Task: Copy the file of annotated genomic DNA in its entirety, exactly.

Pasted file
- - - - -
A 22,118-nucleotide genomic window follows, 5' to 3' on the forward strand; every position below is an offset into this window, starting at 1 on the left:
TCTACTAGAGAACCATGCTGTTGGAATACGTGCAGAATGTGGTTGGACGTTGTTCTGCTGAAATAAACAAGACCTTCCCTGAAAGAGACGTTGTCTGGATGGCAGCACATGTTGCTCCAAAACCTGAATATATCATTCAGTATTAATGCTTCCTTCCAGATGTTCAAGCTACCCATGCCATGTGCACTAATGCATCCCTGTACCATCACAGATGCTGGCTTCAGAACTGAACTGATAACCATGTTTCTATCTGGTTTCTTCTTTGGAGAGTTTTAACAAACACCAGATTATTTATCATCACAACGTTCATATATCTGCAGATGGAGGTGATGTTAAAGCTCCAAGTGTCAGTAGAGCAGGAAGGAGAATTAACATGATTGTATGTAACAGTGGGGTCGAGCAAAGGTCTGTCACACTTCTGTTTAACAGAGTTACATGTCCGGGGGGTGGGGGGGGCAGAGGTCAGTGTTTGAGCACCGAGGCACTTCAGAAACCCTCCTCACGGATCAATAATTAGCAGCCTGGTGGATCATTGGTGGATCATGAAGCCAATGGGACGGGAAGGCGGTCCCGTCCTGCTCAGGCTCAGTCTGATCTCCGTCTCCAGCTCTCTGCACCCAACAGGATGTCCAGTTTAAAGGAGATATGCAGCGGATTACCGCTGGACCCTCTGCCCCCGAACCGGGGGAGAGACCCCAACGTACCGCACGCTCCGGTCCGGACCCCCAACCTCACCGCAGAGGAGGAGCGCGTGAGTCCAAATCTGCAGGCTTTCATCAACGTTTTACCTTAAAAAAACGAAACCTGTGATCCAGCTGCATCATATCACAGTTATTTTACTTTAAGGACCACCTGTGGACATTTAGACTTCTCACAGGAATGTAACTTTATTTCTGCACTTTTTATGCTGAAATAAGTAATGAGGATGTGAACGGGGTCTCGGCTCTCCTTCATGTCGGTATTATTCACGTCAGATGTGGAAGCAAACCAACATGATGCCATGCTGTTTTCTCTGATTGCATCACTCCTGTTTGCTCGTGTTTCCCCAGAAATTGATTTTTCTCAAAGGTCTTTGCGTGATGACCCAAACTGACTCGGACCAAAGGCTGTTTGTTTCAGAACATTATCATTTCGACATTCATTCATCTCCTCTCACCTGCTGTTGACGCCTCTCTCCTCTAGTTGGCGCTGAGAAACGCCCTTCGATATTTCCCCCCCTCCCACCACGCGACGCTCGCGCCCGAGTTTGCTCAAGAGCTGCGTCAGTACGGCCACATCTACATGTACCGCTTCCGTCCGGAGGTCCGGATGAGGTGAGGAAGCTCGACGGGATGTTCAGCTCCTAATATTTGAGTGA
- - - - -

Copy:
A 22,118-nucleotide genomic window follows, 5' to 3' on the forward strand; every position below is an offset into this window, starting at 1 on the left:
TCTACTAGAGAACCATGCTGTTGGAATACGTGCAGAATGTGGTTGGACGTTGTTCTGCTGAAATAAACAAGACCTTCCCTGAAAGAGACGTTGTCTGGATGGCAGCACATGTTGCTCCAAAACCTGAATATATCATTCAGTATTAATGCTTCCTTCCAGATGTTCAAGCTACCCATGCCATGTGCACTAATGCATCCCTGTACCATCACAGATGCTGGCTTCAGAACTGAACTGATAACCATGTTTCTATCTGGTTTCTTCTTTGGAGAGTTTTAACAAACACCAGATTATTTATCATCACAACGTTCATATATCTGCAGATGGAGGTGATGTTAAAGCTCCAAGTGTCAGTAGAGCAGGAAGGAGAATTAACATGATTGTATGTAACAGTGGGGTCGAGCAAAGGTCTGTCACACTTCTGTTTAACAGAGTTACATGTCCGGGGGGTGGGGGGGGCAGAGGTCAGTGTTTGAGCACCGAGGCACTTCAGAAACCCTCCTCACGGATCAATAATTAGCAGCCTGGTGGATCATTGGTGGATCATGAAGCCAATGGGACGGGAAGGCGGTCCCGTCCTGCTCAGGCTCAGTCTGATCTCCGTCTCCAGCTCTCTGCACCCAACAGGATGTCCAGTTTAAAGGAGATATGCAGCGGATTACCGCTGGACCCTCTGCCCCCGAACCGGGGGAGAGACCCCAACGTACCGCACGCTCCGGTCCGGACCCCCAACCTCACCGCAGAGGAGGAGCGCGTGAGTCCAAATCTGCAGGCTTTCATCAACGTTTTACCTTAAAAAAACGAAACCTGTGATCCAGCTGCATCATATCACAGTTATTTTACTTTAAGGACCACCTGTGGACATTTAGACTTCTCACAGGAATGTAACTTTATTTCTGCACTTTTTATGCTGAAATAAGTAATGAGGATGTGAACGGGGTCTCGGCTCTCCTTCATGTCGGTATTATTCACGTCAGATGTGGAAGCAAACCAACATGATGCCATGCTGTTTTCTCTGATTGCATCACTCCTGTTTGCTCGTGTTTCCCCAGAAATTGATTTTTCTCAAAGGTCTTTGCGTGATGACCCAAACTGACTCGGACCAAAGGCTGTTTGTTTCAGAACATTATCATTTCGACATTCATTCATCTCCTCTCACCTGCTGTTGACGCCTCTCTCCTCTAGTTGGCGCTGAGAAACGCCCTTCGATATTTCCCCCCCTCCCACCACGCGACGCTCGCGCCCGAGTTTGCTCAAGAGCTGCGTCAGTACGGCCACATCTACATGTACCGCTTCCGTCCGGAGGTCCGGATGAGGTGAGGAAGCTCGACGGGATGTTCAGCTCCTAATATTTGAGTGA